California dog beachIf your dog likes to swim and lives in southwestern Michigan, there’s Meadow Run in Kalamazoo. Located on 25 acres, Meadow Run includes 12,000 square feet of swimming area with a beach for dogs. And if that’s not enough, there are plenty of extras for the active dog – agility equipment, dock diving, balls, and more. Membership runs a little higher, at $365 per year for one dog, plus a $35 administration fee. Not every breed is allowed at Meadow Run, though. Exclusions include the American bulldog and pit bull terrier.

Budget Dog Parks

For a little less money, the multi-acre Dog Wood Parks in Gainesville and Jacksonville, Florida, deliver fun in the form of amenities galore, such as swimming ponds, benches, picnic tables, walking trails, agility equipment, sand piles for digging, Frisbees, and balls. Annual fees are around $280, but monthly rates are also available. To help alleviate aggressiveness at the parks, male dogs over seven months old must be neutered.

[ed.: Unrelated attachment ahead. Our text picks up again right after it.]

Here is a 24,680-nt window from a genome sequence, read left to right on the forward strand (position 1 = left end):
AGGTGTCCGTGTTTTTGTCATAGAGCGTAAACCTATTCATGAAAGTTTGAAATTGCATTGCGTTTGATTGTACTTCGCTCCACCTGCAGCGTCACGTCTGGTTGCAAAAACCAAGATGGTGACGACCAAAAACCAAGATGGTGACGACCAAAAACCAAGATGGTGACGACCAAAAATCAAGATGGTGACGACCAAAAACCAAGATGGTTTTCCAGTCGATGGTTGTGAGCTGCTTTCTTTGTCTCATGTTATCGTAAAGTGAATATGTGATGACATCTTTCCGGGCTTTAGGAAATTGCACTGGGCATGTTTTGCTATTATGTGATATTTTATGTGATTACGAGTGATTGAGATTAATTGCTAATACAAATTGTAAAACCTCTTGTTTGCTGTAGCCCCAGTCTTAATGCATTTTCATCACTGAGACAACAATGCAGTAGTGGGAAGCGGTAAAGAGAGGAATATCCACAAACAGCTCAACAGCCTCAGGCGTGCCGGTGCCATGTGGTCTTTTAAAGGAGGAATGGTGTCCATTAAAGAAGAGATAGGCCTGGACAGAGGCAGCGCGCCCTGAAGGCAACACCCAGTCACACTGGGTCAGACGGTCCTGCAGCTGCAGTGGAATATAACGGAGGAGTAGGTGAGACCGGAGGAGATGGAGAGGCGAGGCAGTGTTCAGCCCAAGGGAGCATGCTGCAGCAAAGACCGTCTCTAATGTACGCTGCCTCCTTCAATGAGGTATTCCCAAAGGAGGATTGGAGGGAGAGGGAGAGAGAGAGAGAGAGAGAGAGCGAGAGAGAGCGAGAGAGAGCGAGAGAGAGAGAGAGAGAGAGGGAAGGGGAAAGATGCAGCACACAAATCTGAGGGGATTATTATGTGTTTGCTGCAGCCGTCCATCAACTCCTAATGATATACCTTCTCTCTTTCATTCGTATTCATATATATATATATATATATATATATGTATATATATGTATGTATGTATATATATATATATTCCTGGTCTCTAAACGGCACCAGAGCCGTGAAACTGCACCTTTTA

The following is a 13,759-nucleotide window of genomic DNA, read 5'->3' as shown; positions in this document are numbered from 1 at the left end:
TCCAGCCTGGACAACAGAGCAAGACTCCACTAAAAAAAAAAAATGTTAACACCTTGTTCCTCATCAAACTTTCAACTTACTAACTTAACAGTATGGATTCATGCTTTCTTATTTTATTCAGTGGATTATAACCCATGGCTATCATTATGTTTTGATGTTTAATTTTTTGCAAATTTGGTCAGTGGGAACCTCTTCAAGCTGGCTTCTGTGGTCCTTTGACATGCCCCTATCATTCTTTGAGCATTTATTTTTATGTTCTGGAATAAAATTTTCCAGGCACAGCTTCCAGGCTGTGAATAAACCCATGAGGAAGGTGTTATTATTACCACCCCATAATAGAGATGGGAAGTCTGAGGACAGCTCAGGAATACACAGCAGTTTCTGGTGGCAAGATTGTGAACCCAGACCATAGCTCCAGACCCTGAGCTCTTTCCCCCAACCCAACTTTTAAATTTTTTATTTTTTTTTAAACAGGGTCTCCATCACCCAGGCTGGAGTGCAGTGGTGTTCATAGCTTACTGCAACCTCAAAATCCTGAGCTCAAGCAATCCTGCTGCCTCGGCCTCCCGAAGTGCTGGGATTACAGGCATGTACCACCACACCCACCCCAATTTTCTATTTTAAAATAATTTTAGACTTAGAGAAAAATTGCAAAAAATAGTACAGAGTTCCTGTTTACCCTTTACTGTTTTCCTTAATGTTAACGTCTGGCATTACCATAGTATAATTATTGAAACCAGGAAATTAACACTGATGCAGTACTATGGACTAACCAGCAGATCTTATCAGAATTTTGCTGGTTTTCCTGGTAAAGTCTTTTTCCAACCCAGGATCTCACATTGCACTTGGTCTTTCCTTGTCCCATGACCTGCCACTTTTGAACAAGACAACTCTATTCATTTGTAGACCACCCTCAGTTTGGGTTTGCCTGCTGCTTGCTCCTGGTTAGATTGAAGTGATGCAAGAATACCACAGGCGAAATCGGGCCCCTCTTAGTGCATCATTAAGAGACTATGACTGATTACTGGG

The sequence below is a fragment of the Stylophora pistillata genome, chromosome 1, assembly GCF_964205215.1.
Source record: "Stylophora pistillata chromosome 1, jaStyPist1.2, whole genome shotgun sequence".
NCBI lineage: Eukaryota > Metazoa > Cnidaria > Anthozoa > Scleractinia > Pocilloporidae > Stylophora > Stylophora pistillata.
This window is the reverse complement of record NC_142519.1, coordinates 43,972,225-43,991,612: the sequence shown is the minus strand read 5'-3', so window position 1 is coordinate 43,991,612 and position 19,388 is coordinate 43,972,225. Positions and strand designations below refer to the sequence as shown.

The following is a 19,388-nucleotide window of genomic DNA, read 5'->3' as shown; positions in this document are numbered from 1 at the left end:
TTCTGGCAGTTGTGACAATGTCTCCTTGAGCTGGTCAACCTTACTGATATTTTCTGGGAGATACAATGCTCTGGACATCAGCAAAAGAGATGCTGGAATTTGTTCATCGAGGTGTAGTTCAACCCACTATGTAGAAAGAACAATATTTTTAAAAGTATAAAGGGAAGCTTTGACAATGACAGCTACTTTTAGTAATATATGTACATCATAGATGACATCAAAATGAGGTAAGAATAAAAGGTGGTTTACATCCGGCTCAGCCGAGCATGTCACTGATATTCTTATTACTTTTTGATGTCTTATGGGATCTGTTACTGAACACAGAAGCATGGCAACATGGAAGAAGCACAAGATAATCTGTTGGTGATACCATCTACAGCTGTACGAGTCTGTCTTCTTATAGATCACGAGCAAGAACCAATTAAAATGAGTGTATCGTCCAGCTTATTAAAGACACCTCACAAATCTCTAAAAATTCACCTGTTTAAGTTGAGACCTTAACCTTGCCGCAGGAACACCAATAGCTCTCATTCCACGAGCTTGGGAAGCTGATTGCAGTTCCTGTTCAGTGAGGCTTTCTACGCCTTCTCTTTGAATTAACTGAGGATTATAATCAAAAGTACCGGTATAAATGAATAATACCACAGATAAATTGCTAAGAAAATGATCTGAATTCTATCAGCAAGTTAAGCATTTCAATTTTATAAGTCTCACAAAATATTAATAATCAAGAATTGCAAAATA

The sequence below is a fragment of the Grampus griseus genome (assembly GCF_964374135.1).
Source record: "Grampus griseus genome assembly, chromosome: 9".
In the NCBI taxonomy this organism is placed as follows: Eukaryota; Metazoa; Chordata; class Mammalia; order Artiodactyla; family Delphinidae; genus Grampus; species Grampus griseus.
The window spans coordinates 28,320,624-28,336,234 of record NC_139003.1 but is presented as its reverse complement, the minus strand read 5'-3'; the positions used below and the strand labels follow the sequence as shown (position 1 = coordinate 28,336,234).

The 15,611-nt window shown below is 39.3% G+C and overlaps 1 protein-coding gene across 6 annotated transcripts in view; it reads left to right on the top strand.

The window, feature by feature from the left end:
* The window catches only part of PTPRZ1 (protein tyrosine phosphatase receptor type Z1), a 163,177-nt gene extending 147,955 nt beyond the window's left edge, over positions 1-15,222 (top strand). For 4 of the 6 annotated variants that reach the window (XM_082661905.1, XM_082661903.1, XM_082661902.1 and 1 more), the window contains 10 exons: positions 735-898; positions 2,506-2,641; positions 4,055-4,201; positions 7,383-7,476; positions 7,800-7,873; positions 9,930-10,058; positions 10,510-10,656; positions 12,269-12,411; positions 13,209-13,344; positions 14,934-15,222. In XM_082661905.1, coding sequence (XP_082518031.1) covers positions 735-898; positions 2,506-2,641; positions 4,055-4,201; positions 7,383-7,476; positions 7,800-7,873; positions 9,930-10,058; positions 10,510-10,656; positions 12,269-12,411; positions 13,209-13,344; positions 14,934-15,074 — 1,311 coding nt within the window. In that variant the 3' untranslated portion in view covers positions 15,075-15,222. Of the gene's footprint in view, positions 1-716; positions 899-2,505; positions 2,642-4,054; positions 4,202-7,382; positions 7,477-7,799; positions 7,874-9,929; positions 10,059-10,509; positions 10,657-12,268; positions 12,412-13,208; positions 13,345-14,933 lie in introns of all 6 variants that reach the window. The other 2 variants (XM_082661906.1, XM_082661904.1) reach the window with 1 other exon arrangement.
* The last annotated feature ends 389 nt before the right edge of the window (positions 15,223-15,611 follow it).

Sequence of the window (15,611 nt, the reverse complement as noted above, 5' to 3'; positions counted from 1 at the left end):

Looking for something less spendy? Private dog park seekers can find smaller, simpler parks around the country, too, for minimal fees. Beverly’s Bark Park in Fishers, Indiana, is one example. This private dog park offers four acres of well-maintained, fenced-in space for dogs and their owners to run, play, and exercise. Amenities include water and waste cleanup stations, Frisbees, tennis balls, a separate area for small dogs, benches, shade, and enforced behavior rules – all for $140 per year.

Where to Find a Private Dog Park

Not sure whether your city has a private dog park? The best way to find out is to contact local parks and recreation departments and veterinary offices. Or an online dog park directory for information. If no private dog park can be found nearby, be patient. Private dog parks are growing in number, and one may soon come to your area.

Although private dog parks can be costly, they’re worth it for many dog owners. Private dog parks offer safety and off-leash fun for dogs and their human companions in a clean, healthy environment. It’s no wonder they’ve become sought after by more and more dog owners – even those formerly opposed to dog parks.

Page: 1 / 1 (3 posts)